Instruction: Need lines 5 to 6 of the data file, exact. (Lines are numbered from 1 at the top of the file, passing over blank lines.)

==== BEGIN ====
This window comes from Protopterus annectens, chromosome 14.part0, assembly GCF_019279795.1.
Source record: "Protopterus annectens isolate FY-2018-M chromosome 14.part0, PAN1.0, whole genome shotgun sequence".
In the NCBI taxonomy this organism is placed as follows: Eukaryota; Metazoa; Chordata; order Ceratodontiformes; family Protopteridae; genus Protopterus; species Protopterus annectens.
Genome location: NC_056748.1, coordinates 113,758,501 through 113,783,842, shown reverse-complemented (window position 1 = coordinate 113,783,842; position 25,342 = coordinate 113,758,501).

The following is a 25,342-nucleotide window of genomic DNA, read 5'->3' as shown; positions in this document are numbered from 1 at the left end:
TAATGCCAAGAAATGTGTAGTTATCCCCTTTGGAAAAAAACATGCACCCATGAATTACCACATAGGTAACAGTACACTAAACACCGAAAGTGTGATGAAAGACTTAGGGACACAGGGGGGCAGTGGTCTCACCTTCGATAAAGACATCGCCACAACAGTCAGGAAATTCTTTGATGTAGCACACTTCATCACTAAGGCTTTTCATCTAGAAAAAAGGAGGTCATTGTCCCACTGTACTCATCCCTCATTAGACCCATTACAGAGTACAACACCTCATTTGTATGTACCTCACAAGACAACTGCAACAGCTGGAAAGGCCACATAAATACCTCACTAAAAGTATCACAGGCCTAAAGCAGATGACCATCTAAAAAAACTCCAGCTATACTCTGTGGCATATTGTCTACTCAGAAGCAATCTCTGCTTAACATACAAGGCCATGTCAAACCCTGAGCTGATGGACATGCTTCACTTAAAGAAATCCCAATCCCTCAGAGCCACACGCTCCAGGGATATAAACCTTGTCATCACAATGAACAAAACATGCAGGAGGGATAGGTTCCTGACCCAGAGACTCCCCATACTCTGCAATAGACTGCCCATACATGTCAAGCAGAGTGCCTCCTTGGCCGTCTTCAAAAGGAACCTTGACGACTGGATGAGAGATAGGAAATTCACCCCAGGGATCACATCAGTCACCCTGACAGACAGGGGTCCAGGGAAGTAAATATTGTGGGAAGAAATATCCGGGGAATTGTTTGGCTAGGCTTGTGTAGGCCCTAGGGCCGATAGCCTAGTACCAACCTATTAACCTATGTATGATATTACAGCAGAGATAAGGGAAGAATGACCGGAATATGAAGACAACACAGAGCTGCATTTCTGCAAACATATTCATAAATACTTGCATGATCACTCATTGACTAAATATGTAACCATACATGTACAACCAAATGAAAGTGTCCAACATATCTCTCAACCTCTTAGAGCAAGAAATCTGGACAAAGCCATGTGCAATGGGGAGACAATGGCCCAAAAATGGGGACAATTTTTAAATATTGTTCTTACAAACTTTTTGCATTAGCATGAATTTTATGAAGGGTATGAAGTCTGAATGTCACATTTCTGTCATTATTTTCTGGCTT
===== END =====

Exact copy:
The following is a 25,342-nucleotide window of genomic DNA, read 5'->3' as shown; positions in this document are numbered from 1 at the left end:
TAATGCCAAGAAATGTGTAGTTATCCCCTTTGGAAAAAAACATGCACCCATGAATTACCACATAGGTAACAGTACACTAAACACCGAAAGTGTGATGAAAGACTTAGGGACACAGGGGGGCAGTGGTCTCACCTTCGATAAAGACATCGCCACAACAGTCAGGAAATTCTTTGATGTAGCACACTTCATCACTAAGGCTTTTCATCTAGAAAAAAGGAGGTCATTGTCCCACTGTACTCATCCCTCATTAGACCCATTACAGAGTACAACACCTCATTTGTATGTACCTCACAAGACAACTGCAACAGCTGGAAAGGCCACATAAATACCTCACTAAAAGTATCACAGGCCTAAAGCAGATGACCATCTAAAAAAACTCCAGCTATACTCTGTGGCATATTGTCTACTCAGAAGCAATCTCTGCTTAACATACAAGGCCATGTCAAACCCTGAGCTGATGGACATGCTTCACTTAAAGAAATCCCAATCCCTCAGAGCCACACGCTCCAGGGATATAAACCTTGTCATCACAATGAACAAAACATGCAGGAGGGATAGGTTCCTGACCCAGAGACTCCCCATACTCTGCAATAGACTGCCCATACATGTCAAGCAGAGTGCCTCCTTGGCCGTCTTCAAAAGGAACCTTGACGACTGGATGAGAGATAGGAAATTCACCCCAGGGATCACATCAGTCACCCTGACAGACAGGGGTCCAGGGAAGTAAATATTGTGGGAAGAAATATCCGGGGAATTGTTTGGCTAGGCTTGTGTAGGCCCTAGGGCCGATAGCCTAGTACCAACCTATTAACCTATGTATGATATTACAGCAGAGATAAGGGAAGAATGACCGGAATATGAAGACAACACAGAGCTGCATTTCTGCAAACATATTCATAAATACTTGCATGATCACTCATTGACTAAATATGTAACCATACATGTACAACCAAATGAAAGTGTCCAACATATCTCTCAACCTCTTAGAGCAAGAAATCTGGACAAAGCCATGTGCAATGGGGAGACAATGGCCCAAAAATGGGGACAATTTTTAAATATTGTTCTTACAAACTTTTTGCATTAGCATGAATTTTATGAAGGGTATGAAGTCTGAATGTCACATTTCTGTCATTATTTTCTGGCTT